How then shall I describe her beauty, who was the rarest of pearls? When she appeared, though it were the pitchest midnight, then was the room filled with sunshine and light, the freshening warmth of Maying-day; when she spoke, the logic of God Herself rang through all she said; and, when she rejoiced, eke when she sorrowed, then all the city wore white marriage-hues or scarlet mourning, and the bells rang out, each to each. Such was her worth to the city!
In all ways was she loved by her people. The poets laboured sleepless nights to win her praises, and found in her the riches of inspiration.
‘Black that ravishing, raven wing
Rainbowed in the sunlight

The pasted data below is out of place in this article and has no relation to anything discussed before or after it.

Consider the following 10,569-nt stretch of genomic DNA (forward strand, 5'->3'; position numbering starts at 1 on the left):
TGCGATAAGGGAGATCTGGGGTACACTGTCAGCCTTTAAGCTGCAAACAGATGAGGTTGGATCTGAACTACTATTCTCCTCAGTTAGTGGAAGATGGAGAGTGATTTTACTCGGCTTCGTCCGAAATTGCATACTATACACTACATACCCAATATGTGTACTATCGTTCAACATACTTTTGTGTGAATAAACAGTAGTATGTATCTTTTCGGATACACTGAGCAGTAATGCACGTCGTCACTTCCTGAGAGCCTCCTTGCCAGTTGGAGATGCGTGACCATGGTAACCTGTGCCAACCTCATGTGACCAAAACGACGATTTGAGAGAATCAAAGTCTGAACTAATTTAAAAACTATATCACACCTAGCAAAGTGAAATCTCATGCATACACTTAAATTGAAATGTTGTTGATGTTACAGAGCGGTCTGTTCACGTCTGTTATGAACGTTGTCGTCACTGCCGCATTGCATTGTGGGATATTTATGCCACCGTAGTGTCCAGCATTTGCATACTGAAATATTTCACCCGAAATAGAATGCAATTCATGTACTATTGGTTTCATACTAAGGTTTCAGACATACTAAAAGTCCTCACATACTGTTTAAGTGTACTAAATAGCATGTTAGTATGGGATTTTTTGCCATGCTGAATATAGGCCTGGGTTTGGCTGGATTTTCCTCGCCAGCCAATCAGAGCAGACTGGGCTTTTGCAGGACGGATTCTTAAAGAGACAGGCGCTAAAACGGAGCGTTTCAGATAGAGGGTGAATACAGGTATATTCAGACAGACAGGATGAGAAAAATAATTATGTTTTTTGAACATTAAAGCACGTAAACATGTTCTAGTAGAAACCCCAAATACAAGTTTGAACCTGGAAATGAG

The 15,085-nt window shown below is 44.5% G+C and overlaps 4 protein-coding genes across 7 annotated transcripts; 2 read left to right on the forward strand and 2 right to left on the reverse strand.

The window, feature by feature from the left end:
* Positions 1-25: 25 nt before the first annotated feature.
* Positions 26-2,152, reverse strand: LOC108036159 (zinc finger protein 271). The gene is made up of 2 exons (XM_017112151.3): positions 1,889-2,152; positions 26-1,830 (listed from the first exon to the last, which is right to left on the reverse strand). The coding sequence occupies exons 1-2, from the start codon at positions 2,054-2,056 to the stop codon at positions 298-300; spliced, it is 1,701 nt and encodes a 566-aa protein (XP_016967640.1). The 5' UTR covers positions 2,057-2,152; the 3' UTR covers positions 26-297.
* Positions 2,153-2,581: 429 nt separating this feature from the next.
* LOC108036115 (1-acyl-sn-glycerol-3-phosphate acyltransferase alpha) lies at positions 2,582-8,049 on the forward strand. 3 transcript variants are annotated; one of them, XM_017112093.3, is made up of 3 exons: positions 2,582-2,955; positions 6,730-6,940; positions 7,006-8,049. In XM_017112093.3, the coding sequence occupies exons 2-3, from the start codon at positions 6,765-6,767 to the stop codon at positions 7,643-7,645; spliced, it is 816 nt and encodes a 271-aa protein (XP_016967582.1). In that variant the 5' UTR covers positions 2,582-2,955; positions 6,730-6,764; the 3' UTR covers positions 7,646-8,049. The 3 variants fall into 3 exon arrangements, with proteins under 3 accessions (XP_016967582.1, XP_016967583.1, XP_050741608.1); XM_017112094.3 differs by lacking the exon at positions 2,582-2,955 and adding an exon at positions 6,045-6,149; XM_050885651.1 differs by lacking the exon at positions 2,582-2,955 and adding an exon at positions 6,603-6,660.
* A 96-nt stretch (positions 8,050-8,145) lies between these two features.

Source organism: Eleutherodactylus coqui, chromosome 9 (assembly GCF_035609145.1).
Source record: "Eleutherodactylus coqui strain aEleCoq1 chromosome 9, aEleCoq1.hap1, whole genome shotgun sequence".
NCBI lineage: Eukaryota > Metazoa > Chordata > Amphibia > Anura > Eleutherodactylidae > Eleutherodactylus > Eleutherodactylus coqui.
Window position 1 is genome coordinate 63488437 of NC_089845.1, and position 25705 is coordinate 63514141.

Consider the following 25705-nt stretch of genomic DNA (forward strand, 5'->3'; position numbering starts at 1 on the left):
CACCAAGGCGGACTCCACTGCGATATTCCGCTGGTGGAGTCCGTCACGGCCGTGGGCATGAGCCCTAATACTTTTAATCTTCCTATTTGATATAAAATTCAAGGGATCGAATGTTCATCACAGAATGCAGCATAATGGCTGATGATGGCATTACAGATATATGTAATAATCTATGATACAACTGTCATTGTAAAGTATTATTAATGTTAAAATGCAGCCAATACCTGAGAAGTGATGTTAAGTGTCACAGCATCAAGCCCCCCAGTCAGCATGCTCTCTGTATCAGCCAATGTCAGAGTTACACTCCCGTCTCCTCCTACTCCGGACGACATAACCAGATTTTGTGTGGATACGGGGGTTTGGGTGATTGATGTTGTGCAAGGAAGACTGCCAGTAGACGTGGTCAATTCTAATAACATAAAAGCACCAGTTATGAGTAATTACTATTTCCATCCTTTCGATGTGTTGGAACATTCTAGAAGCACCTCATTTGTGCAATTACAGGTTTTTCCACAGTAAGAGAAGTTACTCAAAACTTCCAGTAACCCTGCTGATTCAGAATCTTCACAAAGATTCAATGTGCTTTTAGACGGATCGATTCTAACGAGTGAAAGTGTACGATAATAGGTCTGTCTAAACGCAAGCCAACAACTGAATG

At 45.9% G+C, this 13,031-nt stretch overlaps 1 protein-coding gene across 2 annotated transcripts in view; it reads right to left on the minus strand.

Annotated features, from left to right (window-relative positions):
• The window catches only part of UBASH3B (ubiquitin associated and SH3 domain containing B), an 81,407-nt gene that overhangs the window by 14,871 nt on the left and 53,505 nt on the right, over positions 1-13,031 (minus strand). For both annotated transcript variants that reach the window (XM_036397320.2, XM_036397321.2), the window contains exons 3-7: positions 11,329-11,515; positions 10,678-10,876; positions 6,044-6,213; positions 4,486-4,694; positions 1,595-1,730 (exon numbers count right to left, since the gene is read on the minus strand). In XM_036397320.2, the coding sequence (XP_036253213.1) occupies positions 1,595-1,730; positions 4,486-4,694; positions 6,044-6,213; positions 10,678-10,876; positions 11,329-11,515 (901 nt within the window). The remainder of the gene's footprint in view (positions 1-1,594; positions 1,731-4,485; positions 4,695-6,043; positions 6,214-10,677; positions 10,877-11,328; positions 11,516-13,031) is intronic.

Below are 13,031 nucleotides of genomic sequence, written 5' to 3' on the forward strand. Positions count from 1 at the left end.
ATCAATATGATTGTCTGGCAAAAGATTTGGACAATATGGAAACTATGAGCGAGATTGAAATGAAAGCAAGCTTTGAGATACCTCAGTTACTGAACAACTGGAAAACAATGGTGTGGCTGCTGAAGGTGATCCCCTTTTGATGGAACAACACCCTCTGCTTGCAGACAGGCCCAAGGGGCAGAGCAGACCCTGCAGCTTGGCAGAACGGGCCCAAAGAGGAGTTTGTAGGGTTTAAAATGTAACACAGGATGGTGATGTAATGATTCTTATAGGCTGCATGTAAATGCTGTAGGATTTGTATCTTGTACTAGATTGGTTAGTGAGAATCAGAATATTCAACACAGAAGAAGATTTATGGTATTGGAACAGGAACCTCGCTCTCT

The sheeny sweet oil that musks to madness…’
one popular poem went. But nothing that lives, lives pure from error, for nothing is perfect save the Goddess Himself, and so it was with the queen. She suffered debilitatingly from a sense of humour. The pomp and circumstance of ruling amused her with a terrible amusement. It was always with a feeling of despair that the Wazir noted the twitching of her oded lips. She would be frought with a Merry Witticism.